We have discovered a truly marvelous demonstration of this proposition that this margin is too narrow to contain.

An \(x \times y \times z\) rectangular prism is made out of \(xyz\) identical unit cubes. Divide these cubes into 2 mutually exclusive sets.

The first set contains all cubes which have at least one face that is a constituent of the exterior faces of the rectangular prism. These cubes will be called **external**.

The second set contains all cubes which are completely enclosed inside the rectangular prism. These cubes will be called **internal**.

An example is that in a \(3 \times 4 \times 7\) rectangular prism, there are 74 external cubes and 10 internal cubes.

How many different rectangular prisms are there, whose number of internal cubes is equal to the number of external cubes?

If you think the answer is infinite, type -1.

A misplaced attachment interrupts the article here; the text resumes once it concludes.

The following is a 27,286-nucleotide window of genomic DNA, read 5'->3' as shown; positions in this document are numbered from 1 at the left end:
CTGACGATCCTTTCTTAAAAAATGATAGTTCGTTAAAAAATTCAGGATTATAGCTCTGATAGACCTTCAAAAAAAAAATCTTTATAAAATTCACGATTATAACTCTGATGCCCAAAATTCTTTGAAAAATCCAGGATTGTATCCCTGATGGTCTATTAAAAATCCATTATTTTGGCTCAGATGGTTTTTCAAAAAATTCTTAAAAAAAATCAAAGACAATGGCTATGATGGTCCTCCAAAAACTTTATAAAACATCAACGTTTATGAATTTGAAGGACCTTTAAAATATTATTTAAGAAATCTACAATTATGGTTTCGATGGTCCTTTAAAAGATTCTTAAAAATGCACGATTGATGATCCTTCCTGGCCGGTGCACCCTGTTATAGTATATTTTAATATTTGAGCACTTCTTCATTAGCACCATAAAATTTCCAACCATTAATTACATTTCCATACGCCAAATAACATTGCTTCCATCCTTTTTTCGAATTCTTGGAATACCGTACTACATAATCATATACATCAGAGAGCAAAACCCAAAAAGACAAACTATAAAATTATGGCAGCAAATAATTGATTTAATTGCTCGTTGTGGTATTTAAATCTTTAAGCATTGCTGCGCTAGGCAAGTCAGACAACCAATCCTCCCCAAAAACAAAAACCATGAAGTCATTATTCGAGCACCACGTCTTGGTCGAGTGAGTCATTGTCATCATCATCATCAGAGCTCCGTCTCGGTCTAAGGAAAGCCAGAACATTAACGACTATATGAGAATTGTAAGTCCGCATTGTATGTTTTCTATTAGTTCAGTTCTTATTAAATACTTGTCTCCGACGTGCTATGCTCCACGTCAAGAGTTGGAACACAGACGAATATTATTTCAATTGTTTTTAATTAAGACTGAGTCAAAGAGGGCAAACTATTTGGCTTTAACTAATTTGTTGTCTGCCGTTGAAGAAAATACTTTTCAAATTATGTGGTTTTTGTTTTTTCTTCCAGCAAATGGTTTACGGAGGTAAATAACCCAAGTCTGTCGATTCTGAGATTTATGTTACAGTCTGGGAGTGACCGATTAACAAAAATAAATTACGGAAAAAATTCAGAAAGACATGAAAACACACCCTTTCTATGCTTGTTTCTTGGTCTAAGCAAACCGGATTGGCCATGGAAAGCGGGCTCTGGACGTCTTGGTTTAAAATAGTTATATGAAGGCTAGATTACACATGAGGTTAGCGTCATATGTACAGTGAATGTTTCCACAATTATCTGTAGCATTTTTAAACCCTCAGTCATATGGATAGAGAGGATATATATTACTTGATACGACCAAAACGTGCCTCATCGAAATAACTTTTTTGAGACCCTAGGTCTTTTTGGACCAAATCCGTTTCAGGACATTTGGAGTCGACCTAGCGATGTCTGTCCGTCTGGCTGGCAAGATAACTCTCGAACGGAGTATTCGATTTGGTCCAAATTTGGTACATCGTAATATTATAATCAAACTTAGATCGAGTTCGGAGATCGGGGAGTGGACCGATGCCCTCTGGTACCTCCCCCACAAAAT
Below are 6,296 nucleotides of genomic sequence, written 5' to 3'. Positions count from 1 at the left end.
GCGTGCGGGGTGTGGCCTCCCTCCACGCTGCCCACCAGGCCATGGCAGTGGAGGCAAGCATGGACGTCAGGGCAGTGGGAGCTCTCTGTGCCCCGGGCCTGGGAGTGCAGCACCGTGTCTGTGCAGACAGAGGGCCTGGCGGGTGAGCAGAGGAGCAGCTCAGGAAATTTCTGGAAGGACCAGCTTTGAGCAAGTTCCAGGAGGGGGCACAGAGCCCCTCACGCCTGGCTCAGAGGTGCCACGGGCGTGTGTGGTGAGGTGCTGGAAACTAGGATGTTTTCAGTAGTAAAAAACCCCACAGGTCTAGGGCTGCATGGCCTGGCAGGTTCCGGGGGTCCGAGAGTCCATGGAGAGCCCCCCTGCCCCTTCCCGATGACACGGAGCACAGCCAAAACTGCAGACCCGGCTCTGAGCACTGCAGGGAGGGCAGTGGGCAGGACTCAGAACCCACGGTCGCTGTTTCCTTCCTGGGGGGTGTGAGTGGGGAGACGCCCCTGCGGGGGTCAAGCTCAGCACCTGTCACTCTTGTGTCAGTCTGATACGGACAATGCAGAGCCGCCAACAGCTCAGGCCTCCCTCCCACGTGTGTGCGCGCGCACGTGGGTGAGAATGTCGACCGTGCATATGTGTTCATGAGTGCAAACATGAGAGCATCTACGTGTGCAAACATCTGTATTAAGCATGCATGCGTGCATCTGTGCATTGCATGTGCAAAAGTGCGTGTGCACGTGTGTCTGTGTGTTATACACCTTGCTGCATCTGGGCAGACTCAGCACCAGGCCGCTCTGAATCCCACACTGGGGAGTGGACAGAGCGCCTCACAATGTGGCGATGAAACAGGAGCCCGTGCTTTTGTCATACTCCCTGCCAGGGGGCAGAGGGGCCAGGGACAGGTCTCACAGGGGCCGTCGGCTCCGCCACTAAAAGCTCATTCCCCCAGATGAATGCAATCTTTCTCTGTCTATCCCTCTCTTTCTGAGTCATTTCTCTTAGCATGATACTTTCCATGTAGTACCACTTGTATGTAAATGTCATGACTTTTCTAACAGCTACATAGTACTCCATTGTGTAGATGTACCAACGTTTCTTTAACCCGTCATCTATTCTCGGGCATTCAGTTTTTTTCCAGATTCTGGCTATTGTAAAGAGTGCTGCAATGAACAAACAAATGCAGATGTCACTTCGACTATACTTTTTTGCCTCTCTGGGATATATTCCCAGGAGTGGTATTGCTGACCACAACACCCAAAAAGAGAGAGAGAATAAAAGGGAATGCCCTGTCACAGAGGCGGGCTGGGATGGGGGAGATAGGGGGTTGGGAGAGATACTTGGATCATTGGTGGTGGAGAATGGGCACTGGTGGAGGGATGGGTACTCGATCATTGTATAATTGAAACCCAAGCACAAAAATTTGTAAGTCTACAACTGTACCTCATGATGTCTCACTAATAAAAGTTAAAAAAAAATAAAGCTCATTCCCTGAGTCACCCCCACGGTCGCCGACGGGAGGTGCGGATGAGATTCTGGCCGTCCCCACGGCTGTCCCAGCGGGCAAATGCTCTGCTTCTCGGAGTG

**Details and Assumptions**:

Rotations/Flips among any axis are considered the same.

Rectangular prisms can have square faces

\[y^2(x^2+y^2-2xy-x-y) = (x+y)^2 (x-y)\]

Find the number of integer pairs \((x, y)\) that satisfy the above expression.

\[ \large (p-4)(p+1)(p+3)=(n-4)(n+4) \]

Find the sum of all primes \(p\) satisfying the equation above, with \(n\) is a positive integer.

*funny* if for each of its positive divisors \(d\), the number \(d+2\) is prime. Find the sum of all funny numbers that have the most quantity of divisors.

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